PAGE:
“Answer me,” she demanded as she scrabbled for her cloak and hastily wrapped it around her. She was pleased that her voice no longer shook, though her heart was still pounding at far too swift a pace. She should be running away, but she feared her legs wouldn’t carry her.
“There’s no need to fear me, lass,” the stranger said, smiling in a way she suspected was meant to be reassuring. “I mean you no harm.”
Aine’s mouth tightened. “Sure, and wouldn’t you like me to think so?”
The stranger blinked and appeared confused. “I would, indeed. Why else would I have said it?”
Aine choked back a laugh. Her hands were shaking as she began to gather her tools together, spilling everything repeatedly, her motions too jerky and uncoordinated for anything else. “Why indeed.”
“Here, now.” The stranger took a step closer. “Let me help you with that.”
“No!” Aine raised her hand in a futile effort to stop him. “Stay back. Do not come any closer.”
“As you wish.”
His easy acquiescence emboldened her. She stopped what she was doing to level a glare at him. “What I wish is that you’d see fit to answer my questions. Who are you and what are you doing here?”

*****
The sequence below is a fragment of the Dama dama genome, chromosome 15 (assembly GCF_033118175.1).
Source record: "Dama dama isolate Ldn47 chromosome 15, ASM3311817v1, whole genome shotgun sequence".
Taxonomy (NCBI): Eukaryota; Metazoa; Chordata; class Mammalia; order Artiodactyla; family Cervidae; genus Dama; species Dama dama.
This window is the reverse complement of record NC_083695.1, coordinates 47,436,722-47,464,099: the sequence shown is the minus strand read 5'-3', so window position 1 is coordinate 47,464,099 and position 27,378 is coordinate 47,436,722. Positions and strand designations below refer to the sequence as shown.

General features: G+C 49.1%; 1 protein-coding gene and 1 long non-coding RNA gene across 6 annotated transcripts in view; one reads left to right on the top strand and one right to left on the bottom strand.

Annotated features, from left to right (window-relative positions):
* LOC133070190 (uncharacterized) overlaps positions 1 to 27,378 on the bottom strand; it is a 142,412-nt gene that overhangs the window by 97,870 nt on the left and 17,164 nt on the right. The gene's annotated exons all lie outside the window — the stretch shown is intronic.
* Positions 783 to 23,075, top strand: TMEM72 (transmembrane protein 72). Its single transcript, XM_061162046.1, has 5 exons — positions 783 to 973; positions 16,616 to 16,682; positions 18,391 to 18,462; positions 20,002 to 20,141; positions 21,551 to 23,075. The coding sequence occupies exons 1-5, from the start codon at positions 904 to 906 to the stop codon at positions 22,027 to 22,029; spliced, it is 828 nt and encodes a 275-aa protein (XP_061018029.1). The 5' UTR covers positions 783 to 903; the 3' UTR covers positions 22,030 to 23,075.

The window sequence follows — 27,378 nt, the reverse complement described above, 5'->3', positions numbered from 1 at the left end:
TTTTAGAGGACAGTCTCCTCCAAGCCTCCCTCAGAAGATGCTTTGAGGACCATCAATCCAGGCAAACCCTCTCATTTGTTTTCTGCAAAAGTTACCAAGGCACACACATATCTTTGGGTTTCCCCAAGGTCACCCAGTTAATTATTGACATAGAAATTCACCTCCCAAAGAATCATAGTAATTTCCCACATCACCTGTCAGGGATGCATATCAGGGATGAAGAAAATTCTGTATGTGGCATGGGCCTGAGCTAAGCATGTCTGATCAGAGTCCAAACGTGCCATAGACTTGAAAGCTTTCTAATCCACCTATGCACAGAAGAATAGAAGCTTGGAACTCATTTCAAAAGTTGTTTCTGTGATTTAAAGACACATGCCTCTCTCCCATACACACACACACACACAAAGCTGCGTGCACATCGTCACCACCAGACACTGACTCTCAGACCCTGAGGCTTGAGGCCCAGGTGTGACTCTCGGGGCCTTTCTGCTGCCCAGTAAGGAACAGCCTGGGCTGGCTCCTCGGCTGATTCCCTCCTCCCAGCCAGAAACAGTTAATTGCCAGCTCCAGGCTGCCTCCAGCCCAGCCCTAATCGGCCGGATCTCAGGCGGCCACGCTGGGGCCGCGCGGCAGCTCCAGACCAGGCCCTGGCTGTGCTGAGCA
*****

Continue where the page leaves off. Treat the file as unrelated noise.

FIONN DIDN’T ANSWER right away. If truth be told, he was having trouble finding his voice. It wasn’t just that Aine’s beauty stole his breath; he was also dazed and disoriented, momentarily depleted of power. Who knew it took so much effort to work magic? Well, Kieran, probably. But, then again, Fionn suspected there were many things the Holly King knew but had not bothered to share with him.
Bitterness rose inside him at the thought, at the memory of Kieran’s cold disregard. Although most of the hurt Fionn once had felt had long since turned to anger, the old resentment smoldered still. If there was one thing he would not be wasting time on—neither now nor ever again, if he were lucky—it was Kieran.
Now that he had finally broken free, Fionn intended to live as a human, at least until the winter solstice. Perhaps he wouldn’t go back at all. Maybe, if he were truly lucky, he would discover that the winds could not find him on this side of the veil. Or maybe, in his absence, his Lord and Lady would choose someone else to take his place, someone better suited to the task than he.